Companies must map this process so that they know what needs to happen in different scenarios. Once a suspicious domain is identified, should it be pushed to a firewall to block? Should it be monitored for any changes or weaponization? Can you prove malicious intent and does a takedown request need to be submitted? These are all questions you should consider and implement appropriate response processes.
External threat intelligence can support lots of different security initiatives, and mapping out the mitigation process is key to gaining value from your intelligence program.
Automating the Process
Time is of the essence when it comes to protecting your organization from cyberattacks. That’s why automation is key to effective defense. As soon as a threat is discovered, you should know what steps are needed to mitigate its risk. Automating the mitigation process will help you close gaps and dismantle threats as fast as possible, while reducing the burden on your team.
Integration is key in making this all work. For example, integrating with your Active Directory can significantly streamline the process of locking down leaked credentials. First, you can automatically validate if new credentials discovered onlined are active (why waste time trying to reset passwords for disabled accounts). Second, you can automatically trigger appropriate reset or lockdown procedures if the credentials are found to be valid and active. This entire process can be automated so that your incident response team isn’t left manually sifting through batches of leaked credentials looking for active employee accounts.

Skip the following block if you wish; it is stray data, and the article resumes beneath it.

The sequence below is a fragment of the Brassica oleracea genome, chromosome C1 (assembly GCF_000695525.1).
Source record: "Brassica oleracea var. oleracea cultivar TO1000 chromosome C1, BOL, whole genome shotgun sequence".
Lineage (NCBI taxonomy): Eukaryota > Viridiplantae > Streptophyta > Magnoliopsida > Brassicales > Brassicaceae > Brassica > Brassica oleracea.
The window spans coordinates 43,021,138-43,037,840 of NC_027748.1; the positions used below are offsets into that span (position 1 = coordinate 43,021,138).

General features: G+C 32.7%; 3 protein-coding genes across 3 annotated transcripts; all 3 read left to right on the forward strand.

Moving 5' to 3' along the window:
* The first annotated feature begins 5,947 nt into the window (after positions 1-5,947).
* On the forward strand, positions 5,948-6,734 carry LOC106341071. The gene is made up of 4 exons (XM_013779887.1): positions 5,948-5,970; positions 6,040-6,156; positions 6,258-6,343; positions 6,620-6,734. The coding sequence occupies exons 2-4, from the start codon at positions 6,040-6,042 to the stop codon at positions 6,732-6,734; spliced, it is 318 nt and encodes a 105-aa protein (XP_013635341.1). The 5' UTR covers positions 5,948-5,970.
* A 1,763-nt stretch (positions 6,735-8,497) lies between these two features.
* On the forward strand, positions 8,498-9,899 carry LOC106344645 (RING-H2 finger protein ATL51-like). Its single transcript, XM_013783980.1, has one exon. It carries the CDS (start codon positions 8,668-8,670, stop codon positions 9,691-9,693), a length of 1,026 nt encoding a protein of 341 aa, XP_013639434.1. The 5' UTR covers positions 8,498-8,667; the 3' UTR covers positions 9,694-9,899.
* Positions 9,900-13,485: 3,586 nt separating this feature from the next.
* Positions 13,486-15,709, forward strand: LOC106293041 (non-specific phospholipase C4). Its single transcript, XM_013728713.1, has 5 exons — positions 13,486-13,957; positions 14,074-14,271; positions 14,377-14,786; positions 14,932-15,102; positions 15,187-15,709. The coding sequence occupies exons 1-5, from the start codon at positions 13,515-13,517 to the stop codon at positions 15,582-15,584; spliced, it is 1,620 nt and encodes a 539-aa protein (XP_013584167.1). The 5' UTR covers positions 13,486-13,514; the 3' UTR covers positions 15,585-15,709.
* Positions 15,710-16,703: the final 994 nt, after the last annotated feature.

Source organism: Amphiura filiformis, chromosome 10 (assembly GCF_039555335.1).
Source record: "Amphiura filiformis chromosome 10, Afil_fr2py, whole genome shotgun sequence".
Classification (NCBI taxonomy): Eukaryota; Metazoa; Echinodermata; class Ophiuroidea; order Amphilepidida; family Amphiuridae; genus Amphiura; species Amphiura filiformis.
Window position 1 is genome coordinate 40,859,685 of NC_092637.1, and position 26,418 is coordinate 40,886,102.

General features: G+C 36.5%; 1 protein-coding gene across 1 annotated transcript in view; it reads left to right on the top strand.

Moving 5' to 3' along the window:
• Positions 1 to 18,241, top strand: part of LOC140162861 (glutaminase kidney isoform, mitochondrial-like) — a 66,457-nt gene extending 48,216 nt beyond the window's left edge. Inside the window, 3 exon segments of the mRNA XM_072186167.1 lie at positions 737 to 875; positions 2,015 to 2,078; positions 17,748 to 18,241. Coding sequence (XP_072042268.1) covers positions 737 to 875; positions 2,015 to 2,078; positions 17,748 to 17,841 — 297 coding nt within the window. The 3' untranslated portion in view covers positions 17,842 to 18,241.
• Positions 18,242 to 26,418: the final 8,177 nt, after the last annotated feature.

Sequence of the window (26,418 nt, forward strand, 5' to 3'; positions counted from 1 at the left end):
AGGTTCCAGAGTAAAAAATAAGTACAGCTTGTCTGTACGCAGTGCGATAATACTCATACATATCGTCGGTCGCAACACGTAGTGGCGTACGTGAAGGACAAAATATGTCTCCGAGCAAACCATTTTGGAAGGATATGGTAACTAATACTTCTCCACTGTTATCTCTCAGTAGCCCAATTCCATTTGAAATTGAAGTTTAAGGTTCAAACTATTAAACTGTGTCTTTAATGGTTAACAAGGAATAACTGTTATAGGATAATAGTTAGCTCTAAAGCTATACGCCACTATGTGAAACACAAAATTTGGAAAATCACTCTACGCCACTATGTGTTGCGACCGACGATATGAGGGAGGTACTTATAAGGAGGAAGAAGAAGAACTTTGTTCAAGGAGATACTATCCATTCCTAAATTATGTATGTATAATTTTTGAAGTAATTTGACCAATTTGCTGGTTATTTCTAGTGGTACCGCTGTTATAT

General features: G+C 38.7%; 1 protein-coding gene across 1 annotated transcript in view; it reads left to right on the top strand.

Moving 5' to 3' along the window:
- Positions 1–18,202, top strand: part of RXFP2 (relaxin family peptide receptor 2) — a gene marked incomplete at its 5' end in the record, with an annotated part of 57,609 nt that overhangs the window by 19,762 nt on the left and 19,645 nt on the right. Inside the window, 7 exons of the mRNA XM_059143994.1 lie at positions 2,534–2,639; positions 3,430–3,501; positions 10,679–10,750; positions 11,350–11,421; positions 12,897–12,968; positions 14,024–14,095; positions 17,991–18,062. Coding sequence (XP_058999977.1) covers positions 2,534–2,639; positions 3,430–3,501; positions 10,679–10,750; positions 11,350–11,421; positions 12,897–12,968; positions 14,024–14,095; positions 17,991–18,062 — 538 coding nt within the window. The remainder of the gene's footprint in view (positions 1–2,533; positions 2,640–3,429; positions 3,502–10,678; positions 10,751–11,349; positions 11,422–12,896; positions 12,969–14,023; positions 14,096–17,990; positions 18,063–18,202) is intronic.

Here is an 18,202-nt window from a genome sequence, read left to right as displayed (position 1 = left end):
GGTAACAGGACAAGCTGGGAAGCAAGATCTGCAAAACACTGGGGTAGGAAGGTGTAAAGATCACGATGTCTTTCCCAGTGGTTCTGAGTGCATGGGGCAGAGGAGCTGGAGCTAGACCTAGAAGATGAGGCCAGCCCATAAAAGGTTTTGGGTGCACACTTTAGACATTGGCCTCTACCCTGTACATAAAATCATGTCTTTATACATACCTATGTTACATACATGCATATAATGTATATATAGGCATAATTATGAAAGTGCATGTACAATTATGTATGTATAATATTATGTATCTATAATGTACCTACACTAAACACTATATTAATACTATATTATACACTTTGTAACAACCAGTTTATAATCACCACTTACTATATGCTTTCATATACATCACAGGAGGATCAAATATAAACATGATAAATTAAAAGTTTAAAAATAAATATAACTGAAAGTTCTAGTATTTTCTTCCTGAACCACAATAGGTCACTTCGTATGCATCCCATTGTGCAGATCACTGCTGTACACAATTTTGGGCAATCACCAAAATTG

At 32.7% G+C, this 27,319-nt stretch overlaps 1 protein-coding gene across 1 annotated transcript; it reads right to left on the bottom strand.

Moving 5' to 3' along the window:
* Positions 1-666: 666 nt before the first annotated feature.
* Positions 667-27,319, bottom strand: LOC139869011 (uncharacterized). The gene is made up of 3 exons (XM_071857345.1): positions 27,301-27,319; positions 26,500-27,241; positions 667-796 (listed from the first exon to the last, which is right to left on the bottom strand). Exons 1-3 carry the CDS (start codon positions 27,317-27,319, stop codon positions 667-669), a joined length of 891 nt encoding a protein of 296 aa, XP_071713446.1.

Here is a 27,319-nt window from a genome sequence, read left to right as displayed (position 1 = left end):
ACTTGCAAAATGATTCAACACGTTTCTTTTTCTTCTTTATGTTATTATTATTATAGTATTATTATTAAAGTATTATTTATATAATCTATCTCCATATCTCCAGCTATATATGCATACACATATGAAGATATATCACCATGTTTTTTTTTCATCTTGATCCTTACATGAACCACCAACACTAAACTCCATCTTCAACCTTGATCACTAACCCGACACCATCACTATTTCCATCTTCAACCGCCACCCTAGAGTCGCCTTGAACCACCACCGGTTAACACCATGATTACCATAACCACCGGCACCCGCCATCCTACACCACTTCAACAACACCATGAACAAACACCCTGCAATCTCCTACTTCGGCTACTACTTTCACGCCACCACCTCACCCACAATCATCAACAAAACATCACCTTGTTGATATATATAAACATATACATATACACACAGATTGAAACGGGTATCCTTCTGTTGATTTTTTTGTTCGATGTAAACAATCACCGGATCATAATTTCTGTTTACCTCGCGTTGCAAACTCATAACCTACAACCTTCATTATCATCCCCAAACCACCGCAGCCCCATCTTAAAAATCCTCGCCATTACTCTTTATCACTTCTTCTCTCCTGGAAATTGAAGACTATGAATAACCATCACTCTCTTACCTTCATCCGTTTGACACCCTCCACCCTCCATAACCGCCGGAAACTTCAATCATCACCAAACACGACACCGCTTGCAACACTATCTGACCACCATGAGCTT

Automation and integration is key to extend intelligence throughout your existing security stack and operations.
External Threat Protection with IntSights
The earlier you can identify threats, the better chance you have of stopping an attack, which is why external intelligence has become so critical to security operations.
IntSights is the only all-in-one external threat protection platform designed to neutralize cyberattacks outside the wire. Our solution suite can help you extend your visibility into the deepest and darkest corners of the web, identify emerging cyber threats early, and automate the mitigation process.
Request a demo today to see how our platform can help you neutralize cyberattacks at the source.
Nick Hayes is Vice President of Strategy at IntSights, where he oversees the company’s go-to-market (GTM), strategic initiatives, and corporate positioning and messaging. He also leads the technical and strategic alliance partner program, and represents IntSights and its threat intelligence product suite as a frequent speaker at major industry events worldwide. Prior to joining IntSights, Nick was a senior analyst at Forrester Research where he advised Fortune 500 and growth companies on cybersecurity strategy, technology selection, and market trends and best practices. He is regularly cited by industry and business media, including CNBC, DarkReading, Financial Times, SC Magazine, The Wall Street Journal, and VentureBeat.